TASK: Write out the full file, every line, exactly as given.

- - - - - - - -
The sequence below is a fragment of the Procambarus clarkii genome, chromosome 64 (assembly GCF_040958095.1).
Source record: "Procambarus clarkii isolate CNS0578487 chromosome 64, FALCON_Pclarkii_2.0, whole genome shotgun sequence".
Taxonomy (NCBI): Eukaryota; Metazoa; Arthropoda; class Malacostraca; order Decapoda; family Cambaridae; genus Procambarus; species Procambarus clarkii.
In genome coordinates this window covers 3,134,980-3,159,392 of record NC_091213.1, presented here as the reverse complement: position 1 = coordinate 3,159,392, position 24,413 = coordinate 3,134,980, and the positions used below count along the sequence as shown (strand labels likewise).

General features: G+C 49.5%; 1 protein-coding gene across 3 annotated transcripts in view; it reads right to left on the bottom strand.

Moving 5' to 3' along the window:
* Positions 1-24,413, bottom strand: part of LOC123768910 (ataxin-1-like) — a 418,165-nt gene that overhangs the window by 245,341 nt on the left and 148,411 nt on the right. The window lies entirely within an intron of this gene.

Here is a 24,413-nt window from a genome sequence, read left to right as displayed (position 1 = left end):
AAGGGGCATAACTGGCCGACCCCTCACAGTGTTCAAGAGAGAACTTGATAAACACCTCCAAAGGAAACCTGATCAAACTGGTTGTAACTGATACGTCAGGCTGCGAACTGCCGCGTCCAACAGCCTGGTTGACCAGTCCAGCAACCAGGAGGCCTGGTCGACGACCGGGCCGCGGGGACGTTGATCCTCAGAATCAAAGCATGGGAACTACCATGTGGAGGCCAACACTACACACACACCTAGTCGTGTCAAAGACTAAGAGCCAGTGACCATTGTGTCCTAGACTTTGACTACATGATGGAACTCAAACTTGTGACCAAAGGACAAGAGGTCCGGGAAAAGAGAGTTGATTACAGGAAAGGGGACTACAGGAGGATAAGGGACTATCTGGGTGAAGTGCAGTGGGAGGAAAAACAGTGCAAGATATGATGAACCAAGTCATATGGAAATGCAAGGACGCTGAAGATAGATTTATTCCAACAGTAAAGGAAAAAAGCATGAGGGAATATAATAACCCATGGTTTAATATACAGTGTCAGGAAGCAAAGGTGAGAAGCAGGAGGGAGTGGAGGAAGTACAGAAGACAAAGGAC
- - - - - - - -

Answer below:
The sequence below is a fragment of the Procambarus clarkii genome, chromosome 64 (assembly GCF_040958095.1).
Source record: "Procambarus clarkii isolate CNS0578487 chromosome 64, FALCON_Pclarkii_2.0, whole genome shotgun sequence".
Taxonomy (NCBI): Eukaryota; Metazoa; Arthropoda; class Malacostraca; order Decapoda; family Cambaridae; genus Procambarus; species Procambarus clarkii.
In genome coordinates this window covers 3,134,980-3,159,392 of record NC_091213.1, presented here as the reverse complement: position 1 = coordinate 3,159,392, position 24,413 = coordinate 3,134,980, and the positions used below count along the sequence as shown (strand labels likewise).

General features: G+C 49.5%; 1 protein-coding gene across 3 annotated transcripts in view; it reads right to left on the bottom strand.

Moving 5' to 3' along the window:
* Positions 1-24,413, bottom strand: part of LOC123768910 (ataxin-1-like) — a 418,165-nt gene that overhangs the window by 245,341 nt on the left and 148,411 nt on the right. The window lies entirely within an intron of this gene.

Here is a 24,413-nt window from a genome sequence, read left to right as displayed (position 1 = left end):
AAGGGGCATAACTGGCCGACCCCTCACAGTGTTCAAGAGAGAACTTGATAAACACCTCCAAAGGAAACCTGATCAAACTGGTTGTAACTGATACGTCAGGCTGCGAACTGCCGCGTCCAACAGCCTGGTTGACCAGTCCAGCAACCAGGAGGCCTGGTCGACGACCGGGCCGCGGGGACGTTGATCCTCAGAATCAAAGCATGGGAACTACCATGTGGAGGCCAACACTACACACACACCTAGTCGTGTCAAAGACTAAGAGCCAGTGACCATTGTGTCCTAGACTTTGACTACATGATGGAACTCAAACTTGTGACCAAAGGACAAGAGGTCCGGGAAAAGAGAGTTGATTACAGGAAAGGGGACTACAGGAGGATAAGGGACTATCTGGGTGAAGTGCAGTGGGAGGAAAAACAGTGCAAGATATGATGAACCAAGTCATATGGAAATGCAAGGACGCTGAAGATAGATTTATTCCAACAGTAAAGGAAAAAAGCATGAGGGAATATAATAACCCATGGTTTAATATACAGTGTCAGGAAGCAAAGGTGAGAAGCAGGAGGGAGTGGAGGAAGTACAGAAGACAAAGGAC